Part of the reason for Wheeler’s lead is that he’s had longer to raise money. But Wheeler has reported $74,542 raised in 2016 alone, triple Bailey’s four-month total.

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Wonk up! Four notable speakers coming to town

Tuesday, February 9th, 2016
JSK at Women's Bicycling Forum
NYC transportation hero Janette Sadik-Khan
visits town next month.
(Photo: J.Maus/BikePortland)

More than any time since I’ve been here, it seems as if Portland is opening its arms and ears to good ideas from elsewhere.

In the coming days and weeks we’ll be welcoming a bunch of nationally known experts on transportation for some timely talks. Delightfully, all of them are free.

With some, we’ll be doing more extensive previews based on advance interviews. With others, we’ll attend and report what they say.

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Got polluted air? A good biking network helps, PSU study says

Monday, February 8th, 2016
In traffic on Grand Avenue-1.jpg
It turns out when people have route options, they choose healthier ones.
(Photo: J.Maus/BikePortland)

Last week’s news that a glass factory on SE 21st Street seems to have been emitting “alarming” levels of arsenic and cadmium has many Portlanders who bike through the area worried.

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The Monday Roundup: Beautiful biking ads, mushroom-foraging bike & more

Monday, February 8th, 2016
heart so strong

This week’s Monday Roundup is sponsored by the BTA’s sixth annual bicycle-themed storytelling event, Live the Revolution (February 12th, tickets available now).

Here are the bike-related links from around the world that caught our eyes this week:

“Better by Bike”: These five ads from the City of Buenos Aires are more clever and heartwarming than anything I saw on TV Sunday.

“The Forager”: “Is this the first bicycle to come with its own fire-pit, mushroom knife and recycled wooden chopping board?”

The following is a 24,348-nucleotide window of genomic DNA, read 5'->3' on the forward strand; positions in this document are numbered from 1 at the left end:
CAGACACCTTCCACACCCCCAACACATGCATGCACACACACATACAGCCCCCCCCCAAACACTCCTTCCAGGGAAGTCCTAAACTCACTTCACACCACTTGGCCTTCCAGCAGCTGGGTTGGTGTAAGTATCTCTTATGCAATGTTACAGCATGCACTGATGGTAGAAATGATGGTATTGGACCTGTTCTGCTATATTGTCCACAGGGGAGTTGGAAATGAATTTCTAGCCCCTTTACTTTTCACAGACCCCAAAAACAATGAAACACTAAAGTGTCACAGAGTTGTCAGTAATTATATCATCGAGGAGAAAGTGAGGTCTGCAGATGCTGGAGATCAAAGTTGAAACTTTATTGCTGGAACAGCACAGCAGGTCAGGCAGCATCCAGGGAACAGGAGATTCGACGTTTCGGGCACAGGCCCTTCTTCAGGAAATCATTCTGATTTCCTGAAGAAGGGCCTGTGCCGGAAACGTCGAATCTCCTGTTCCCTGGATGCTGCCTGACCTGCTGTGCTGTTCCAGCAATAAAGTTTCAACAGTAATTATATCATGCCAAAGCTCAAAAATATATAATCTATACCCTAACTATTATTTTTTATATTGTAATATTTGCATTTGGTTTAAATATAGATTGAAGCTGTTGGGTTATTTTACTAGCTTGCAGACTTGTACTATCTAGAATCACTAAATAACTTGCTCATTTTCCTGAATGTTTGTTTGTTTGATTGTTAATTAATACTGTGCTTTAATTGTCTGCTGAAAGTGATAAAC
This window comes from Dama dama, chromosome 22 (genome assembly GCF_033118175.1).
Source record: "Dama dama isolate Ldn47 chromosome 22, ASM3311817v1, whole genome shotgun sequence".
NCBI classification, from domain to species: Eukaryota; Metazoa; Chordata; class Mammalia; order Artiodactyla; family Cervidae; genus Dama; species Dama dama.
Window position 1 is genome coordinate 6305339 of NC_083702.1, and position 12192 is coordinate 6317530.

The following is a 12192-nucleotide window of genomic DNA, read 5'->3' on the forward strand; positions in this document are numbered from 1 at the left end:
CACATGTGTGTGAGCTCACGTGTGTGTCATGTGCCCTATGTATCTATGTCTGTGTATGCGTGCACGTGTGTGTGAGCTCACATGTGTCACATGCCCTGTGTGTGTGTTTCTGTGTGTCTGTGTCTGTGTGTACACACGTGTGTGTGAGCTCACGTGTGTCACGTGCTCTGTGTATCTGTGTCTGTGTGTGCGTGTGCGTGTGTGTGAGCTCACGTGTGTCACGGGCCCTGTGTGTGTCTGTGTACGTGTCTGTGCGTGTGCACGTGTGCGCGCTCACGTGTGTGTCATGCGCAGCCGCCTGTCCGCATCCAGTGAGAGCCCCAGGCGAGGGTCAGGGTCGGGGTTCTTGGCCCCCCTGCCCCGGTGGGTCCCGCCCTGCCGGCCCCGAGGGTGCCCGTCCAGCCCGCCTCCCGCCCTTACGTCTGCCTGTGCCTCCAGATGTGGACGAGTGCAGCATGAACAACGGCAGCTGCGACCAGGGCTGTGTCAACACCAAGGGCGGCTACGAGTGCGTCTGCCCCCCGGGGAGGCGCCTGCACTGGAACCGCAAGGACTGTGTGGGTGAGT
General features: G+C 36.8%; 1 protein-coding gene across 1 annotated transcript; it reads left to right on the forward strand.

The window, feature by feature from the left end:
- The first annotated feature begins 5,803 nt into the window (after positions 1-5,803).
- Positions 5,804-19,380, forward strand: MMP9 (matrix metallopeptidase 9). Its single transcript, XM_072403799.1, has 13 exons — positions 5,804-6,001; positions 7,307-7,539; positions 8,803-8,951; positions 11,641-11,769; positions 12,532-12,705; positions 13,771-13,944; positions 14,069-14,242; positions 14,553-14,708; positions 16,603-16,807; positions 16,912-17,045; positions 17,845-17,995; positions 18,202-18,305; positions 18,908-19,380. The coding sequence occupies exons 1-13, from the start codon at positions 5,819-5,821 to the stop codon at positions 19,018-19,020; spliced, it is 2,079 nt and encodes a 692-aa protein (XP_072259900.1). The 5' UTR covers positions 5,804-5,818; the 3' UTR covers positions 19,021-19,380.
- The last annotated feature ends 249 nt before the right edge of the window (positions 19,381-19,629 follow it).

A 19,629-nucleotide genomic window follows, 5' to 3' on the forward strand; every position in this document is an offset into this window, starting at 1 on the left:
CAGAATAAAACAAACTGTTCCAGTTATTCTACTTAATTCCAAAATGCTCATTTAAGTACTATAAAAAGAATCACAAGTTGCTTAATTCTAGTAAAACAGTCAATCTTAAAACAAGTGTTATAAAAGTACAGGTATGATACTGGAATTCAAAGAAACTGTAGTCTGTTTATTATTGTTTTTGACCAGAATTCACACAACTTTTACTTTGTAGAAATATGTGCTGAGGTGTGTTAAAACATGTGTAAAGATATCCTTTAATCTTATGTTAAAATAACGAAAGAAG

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Concerns mount over draft of state’s bike plan

Friday, February 5th, 2016
buczek walking
SW Barbur and Capitol Highway is supposed to become a major urban center.
(Photo by M Andersen/BikePortland)

Staff from bike advocacy groups, from the Metro regional government and from the Portland office of the Oregon Department of Transportation are all pushing for significant changes to a document that will be the foundation of bicycle planning for the next quarter century.

Serious concerns are being expressed about ODOT’s draft of its next Bicycle and Pedestrian Plan. Among the points of contention: the plan doesn’t explicitly say that the state should be putting complete biking and walking facilities on highways like Southwest Barbur, Southeast Powell or Northeast Lombard.

That stands in contrast to the previous state plan, published in 1995, which describes such arterial highways as “potentially the most important element of a complete network of bikeways and walkways.”

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Gap Week follow-up: You’ve mapped 120 bikeway gaps around the city

Thursday, February 4th, 2016

Bikeway gaps really get on Portlanders’ nerves. That much is clear.

The week after Jonathan and I suggested that people enter their least favorite gaps on a Google Map, the map has 120 items scattered around the Portland area.

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Detour done right: 21st and Belmont shows how construction zones should work

Wednesday, February 3rd, 2016
lead diversion
A contractor’s trailer blocked sidewalk and bike lane, so the city temporarily removed some parking to keep the routes open.
(Photos: Michael Andersen/BikePortland)

Three months ago, there were so many construction zones encroaching on walking and biking routes that a few Portlanders organized a walking tour of downtown’s worst offenders. So today we’re happy to take a moment to recognize a detour that the city has handled beautifully.